Over 45,000 persons have joined in communications to this Tribunal asking to be heard in connection with the accusations against organizations. The volume of these applications has caused apprehension as to further proceedings. No doubt there are difficulties yet to be overcome, but my study indicates that the difficulties are greatly exaggerated.
The Tribunal is vested with wide discretion as to whether it will entertain an application to be heard. The Prosecution would be anxious, of course, to have every application granted that is necessary, not only to do justice but to avoid the appearance of doing anything less than justice. And we do not consider that expediting this trial is so important as affording a fair opportunity to present all really pertinent facts.
Analysis of the conditions which have brought about this flood of applications indicates that their significance is not proportionate to their numbers. The Tribunal sent out 200,000 printed notices of the right to appear before it and defend. They were sent to Allied prisoner of war and internment camps. The notice was published in all German language papers and was repeatedly broadcast over the radio. The 45,000 persons who responded with applications to be heard came principally from about 15 prisoner of war and internment camps in British or United States control. Those received included an approximate 12,000 from Dachau, 10,000 from Langwasser, 7,500 from Auer
bach, 4,000 from Staumuehle, 2,500 from Garmisch, and several hundred from each of the others.
We undertook investigation of these applications from Auerbach camp as probably typical of all. The camp is for prisoners of war, predominantly SS members, and its prisoners number 16,964 enlisted men and 923 officers. The notice of the International Tribunal was posted in each barracks and was read to all inmates. The applications to the Tribunal were forwarded without censorship. Applications to defend were made by 7,509 SS members.
Investigation indicates that these were filed in direct response to the notice and that no action was directed or inspired from any other source within the camp. All who were interrogated professed no knowledge of any SS crimes or of SS criminal purpose, but expressed interest only in their individual fate. Our investigators report no indication that the SS members had additional evidence or information to submit on the general question of the criminality of the SS as an organization. They seemed to think it necessary to make the application to this Tribunal in order to protect themselves.
Examination of the applications made to the Tribunal indicates that most members do not profess to have evidence on the general issue triable here. They assert that the writer has neither committed, witnessed, nor known of the crimes charged against the organization. On a proper definition of the issues such an application is insufficient on its face.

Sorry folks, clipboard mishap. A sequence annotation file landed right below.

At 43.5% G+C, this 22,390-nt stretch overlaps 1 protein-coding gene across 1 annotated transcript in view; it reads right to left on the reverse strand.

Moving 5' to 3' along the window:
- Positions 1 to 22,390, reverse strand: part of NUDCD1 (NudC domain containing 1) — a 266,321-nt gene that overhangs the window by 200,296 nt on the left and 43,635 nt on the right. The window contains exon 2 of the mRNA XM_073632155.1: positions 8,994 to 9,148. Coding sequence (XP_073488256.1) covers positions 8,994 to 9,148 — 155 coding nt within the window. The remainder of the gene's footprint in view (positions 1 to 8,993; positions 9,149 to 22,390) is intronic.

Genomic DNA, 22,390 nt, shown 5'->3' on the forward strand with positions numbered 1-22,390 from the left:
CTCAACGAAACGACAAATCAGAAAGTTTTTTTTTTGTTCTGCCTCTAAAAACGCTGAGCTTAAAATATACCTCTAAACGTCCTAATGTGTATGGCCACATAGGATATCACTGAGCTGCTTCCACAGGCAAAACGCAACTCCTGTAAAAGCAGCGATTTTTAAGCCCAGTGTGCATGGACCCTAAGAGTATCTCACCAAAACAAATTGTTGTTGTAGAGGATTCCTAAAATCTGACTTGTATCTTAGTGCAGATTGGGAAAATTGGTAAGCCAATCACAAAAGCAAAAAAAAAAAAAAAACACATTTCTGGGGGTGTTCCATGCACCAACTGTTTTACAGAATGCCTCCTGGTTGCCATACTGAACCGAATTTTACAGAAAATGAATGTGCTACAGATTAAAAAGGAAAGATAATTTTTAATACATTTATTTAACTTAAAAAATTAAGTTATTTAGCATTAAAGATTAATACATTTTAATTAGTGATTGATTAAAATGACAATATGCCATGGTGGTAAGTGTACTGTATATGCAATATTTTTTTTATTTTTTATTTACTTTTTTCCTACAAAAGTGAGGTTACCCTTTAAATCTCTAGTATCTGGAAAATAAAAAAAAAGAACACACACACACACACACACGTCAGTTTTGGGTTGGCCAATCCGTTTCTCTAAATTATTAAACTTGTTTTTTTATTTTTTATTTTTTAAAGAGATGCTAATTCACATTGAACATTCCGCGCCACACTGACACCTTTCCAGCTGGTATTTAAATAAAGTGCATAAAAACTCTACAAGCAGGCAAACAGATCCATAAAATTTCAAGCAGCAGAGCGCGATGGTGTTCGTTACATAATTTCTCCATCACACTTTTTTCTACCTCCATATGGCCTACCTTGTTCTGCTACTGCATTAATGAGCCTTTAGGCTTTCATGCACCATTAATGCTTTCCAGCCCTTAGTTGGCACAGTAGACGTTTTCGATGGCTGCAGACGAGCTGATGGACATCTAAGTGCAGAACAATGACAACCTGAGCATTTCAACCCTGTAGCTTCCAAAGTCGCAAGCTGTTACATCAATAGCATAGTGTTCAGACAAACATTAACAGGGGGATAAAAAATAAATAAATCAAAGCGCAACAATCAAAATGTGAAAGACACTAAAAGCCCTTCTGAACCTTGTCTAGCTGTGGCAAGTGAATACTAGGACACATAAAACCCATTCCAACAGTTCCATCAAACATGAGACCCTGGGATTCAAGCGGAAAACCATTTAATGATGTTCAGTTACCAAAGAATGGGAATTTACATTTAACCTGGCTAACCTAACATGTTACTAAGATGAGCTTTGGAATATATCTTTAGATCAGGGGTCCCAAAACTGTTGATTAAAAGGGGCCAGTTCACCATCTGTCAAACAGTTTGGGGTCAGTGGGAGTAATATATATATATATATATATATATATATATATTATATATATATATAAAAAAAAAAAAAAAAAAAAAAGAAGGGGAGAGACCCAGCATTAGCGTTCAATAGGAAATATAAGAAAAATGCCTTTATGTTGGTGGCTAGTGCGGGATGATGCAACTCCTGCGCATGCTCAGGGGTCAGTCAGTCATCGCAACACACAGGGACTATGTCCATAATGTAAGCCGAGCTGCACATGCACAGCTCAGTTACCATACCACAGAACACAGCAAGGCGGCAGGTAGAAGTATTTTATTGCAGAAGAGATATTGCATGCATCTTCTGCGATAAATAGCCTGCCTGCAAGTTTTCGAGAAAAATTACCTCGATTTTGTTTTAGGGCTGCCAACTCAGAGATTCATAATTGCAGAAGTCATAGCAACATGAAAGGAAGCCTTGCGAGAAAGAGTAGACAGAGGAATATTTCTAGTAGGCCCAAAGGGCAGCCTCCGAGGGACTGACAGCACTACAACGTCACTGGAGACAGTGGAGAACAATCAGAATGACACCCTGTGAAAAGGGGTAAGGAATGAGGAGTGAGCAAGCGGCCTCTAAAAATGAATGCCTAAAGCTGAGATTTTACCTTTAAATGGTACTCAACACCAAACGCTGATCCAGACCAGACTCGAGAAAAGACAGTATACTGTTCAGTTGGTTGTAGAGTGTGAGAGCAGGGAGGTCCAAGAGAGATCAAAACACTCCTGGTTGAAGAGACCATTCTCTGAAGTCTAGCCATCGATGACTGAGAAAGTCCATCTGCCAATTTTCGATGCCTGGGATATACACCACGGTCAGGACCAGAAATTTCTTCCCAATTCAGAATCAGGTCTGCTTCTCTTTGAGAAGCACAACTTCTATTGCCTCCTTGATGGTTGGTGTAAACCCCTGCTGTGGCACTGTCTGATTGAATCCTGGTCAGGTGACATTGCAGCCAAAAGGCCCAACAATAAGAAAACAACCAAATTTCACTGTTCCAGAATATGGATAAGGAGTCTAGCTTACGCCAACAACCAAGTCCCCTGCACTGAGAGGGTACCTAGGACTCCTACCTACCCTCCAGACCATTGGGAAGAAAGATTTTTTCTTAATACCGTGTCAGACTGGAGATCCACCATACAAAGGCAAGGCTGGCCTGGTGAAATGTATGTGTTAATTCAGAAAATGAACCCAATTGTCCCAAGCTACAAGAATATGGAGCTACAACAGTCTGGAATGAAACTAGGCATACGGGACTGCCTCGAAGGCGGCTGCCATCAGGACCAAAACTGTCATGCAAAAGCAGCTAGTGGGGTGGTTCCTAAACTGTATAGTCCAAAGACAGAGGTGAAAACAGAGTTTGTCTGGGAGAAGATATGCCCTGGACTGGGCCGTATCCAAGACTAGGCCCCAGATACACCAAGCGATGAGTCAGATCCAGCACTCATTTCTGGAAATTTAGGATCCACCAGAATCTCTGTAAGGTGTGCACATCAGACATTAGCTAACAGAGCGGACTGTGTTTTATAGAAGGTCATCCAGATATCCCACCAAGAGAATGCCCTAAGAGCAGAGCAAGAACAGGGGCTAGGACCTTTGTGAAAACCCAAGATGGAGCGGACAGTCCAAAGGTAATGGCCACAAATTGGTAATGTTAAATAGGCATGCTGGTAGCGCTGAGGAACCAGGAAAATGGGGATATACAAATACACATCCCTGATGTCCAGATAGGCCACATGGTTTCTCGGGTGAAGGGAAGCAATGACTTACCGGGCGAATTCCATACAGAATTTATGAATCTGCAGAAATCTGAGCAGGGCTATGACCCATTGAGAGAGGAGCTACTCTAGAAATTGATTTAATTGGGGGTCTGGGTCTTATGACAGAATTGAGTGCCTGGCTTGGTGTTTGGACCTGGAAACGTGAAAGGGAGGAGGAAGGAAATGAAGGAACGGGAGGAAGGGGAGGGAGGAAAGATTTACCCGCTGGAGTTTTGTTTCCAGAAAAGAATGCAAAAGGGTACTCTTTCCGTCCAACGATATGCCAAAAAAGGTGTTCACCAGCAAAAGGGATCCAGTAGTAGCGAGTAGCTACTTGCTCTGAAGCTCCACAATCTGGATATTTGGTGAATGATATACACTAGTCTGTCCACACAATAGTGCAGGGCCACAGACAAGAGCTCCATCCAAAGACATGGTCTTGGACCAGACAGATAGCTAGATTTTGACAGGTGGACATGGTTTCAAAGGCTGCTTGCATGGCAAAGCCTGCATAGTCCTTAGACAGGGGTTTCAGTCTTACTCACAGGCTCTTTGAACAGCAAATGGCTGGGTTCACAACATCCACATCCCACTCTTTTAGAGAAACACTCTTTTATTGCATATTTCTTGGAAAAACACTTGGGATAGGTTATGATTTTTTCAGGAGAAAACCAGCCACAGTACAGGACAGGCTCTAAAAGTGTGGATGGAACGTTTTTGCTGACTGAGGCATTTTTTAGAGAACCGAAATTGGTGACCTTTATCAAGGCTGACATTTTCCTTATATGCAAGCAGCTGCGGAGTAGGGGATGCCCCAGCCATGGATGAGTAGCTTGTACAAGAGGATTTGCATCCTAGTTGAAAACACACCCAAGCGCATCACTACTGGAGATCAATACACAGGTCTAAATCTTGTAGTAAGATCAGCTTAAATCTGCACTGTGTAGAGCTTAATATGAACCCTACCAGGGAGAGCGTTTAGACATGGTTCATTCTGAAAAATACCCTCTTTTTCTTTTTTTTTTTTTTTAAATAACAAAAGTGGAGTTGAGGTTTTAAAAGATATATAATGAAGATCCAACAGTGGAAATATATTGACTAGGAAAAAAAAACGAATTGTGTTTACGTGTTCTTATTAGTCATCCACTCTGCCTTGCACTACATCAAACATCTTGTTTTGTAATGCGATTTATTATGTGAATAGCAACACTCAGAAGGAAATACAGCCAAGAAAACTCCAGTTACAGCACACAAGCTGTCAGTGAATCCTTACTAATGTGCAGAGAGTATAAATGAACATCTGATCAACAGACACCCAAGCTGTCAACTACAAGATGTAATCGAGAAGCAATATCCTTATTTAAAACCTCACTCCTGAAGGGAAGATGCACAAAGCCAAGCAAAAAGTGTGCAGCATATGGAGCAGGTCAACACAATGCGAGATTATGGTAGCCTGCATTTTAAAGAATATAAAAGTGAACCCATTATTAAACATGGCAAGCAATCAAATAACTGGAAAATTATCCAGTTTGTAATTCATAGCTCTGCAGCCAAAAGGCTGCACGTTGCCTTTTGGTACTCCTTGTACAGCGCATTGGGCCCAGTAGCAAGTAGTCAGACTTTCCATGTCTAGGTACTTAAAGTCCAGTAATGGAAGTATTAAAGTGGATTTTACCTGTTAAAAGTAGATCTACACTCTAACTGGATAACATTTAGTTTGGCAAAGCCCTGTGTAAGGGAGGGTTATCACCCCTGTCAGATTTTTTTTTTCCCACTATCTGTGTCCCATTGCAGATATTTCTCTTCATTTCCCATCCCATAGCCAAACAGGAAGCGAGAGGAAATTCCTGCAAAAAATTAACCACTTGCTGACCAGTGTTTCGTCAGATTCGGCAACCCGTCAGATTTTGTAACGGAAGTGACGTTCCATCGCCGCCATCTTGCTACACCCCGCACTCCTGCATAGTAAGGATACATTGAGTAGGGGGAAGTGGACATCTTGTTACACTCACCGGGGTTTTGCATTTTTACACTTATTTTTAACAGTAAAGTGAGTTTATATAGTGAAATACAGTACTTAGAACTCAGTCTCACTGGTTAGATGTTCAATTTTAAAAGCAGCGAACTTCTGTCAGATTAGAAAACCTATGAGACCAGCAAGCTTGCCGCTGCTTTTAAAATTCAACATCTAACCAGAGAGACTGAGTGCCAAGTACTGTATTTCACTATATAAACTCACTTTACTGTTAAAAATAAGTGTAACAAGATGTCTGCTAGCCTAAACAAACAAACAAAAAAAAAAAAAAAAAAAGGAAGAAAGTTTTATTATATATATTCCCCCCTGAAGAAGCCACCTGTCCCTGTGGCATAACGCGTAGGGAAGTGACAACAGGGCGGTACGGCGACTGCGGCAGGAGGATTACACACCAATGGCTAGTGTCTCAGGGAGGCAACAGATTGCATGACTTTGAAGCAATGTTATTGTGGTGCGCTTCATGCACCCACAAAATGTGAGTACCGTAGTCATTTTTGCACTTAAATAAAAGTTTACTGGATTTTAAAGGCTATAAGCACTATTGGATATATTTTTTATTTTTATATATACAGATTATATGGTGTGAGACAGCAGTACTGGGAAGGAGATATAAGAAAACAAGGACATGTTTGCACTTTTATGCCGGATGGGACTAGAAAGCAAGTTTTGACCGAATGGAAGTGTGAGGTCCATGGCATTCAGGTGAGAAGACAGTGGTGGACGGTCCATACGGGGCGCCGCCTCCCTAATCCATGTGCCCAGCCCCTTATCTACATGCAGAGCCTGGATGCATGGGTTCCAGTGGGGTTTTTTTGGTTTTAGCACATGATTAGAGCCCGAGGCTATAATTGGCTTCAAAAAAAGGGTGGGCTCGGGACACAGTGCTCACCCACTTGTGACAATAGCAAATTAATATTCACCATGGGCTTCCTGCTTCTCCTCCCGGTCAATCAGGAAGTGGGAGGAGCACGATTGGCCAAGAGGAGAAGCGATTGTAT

A careful examination of the Tribunal's notice to which these applications respond will indicate that the notice contains no word which would inform a member, particularly if a layman, of the narrowness of the issues here, or of the later opportunity of each member, if and when prosecuted, to present personal defenses. On the other hand, I think the notice creates the impression that every member may be convicted and punished by this Tribunal and that his only chance to be heard is here.
In view of these facts we suggest consideration of the following program for completion of this trial as to organizations.
1. That the Tribunal formulate and express in an order the scope of the issues and the limitations on the issues to be heard by it.
2. That a notice adequately informing members as to the limitation on issues and the opportunity for later, individual trial, be sent to all applicants and published as was the original notice.
3. That a panel of masters be appointed as authorized in
Article 17(e) of the Charter to examine applications and report those insufficient on their own statements, and to go to the camps and supervise the taking of any relevant evidence. Defense counsel and prosecution representatives should of course attend and be heard before the masters. The masters should reduce any evidence to deposition form and report the whole to the Tribunal to be introduced as a part of its record.
4. The representative principle may also be employed to simplify this task. Members of particular organizations in particular camps might well be invited to choose one or more to represent them in presenting evidence.
It may not be untimely to remind the Tribunal and defense counsel that the prosecution has omitted from evidence many relevant documents which show repetition of crimes by these organizations in order to save time by avoiding cumulative evidence. It is not too much to expect that cumulative evidence of a negative character will likewise be limited.
Some concern has been expressed as to the number of persons who might be affected by the declarations of criminality we have asked. Some people seem more susceptible to the shock of a million punishments than to the shock of 5 million murders. At most the number of punishments will never catch up with the number of crimes. However, it is impossible to state even with approximate accuracy the number of persons who might be affected. Figures from German sources seriously exaggerate the number, because they do not take account of heavy casualties in the latter part of the war, and make no allowances for duplication of membership, which was large. For example, the evidence is to the effect that 75 percent of the Gestapo men also were members of the Ss. We know that the United States forces have in detention a roughly estimated 130,000 persons who appear to be members of accused organizations. I have no figures from other Allied forces. But how many of these actually would be prosecuted, instead of being dealt with under the denazification program, no one can foretell. Whatever the number, of one thing we may be sure: it is so large that a thorough inquiry by this Tribunal, into each case, would prolong its session beyond endurance. All questions as to whether individuals or sub-groups of accused organizations should be excepted from the Declaration of Criminality, should be left for local courts, located near the home of the accused and near sources of evidence. These courts can work in one or at most in two languages, instead of four, and can hear evidence which both parties direct to the specific issues. •